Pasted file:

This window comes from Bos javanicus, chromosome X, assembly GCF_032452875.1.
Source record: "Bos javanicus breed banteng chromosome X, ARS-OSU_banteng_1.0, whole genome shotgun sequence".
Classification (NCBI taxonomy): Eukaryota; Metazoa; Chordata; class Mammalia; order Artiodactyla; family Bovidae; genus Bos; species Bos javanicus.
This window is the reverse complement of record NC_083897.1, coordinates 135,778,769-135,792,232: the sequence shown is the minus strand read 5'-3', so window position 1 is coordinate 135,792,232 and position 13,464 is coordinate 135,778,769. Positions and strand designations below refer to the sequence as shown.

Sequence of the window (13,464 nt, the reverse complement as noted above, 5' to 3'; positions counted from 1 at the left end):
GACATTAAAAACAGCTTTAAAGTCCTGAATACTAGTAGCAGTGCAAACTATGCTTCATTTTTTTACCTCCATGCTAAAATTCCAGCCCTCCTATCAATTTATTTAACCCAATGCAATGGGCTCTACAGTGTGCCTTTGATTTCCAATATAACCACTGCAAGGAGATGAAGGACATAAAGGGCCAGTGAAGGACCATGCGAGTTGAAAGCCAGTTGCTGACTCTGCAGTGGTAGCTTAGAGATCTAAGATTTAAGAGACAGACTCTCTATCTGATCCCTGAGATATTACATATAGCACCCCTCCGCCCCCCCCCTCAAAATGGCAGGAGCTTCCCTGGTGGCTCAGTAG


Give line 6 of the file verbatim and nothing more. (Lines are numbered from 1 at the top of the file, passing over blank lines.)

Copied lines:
GACATTAAAAACAGCTTTAAAGTCCTGAATACTAGTAGCAGTGCAAACTATGCTTCATTTTTTTACCTCCATGCTAAAATTCCAGCCCTCCTATCAATTTATTTAACCCAATGCAATGGGCTCTACAGTGTGCCTTTGATTTCCAATATAACCACTGCAAGGAGATGAAGGACATAAAGGGCCAGTGAAGGACCATGCGAGTTGAAAGCCAGTTGCTGACTCTGCAGTGGTAGCTTAGAGATCTAAGATTTAAGAGACAGACTCTCTATCTGATCCCTGAGATATTACATATAGCACCCCTCCGCCCCCCCCCTCAAAATGGCAGGAGCTTCCCTGGTGGCTCAGTAG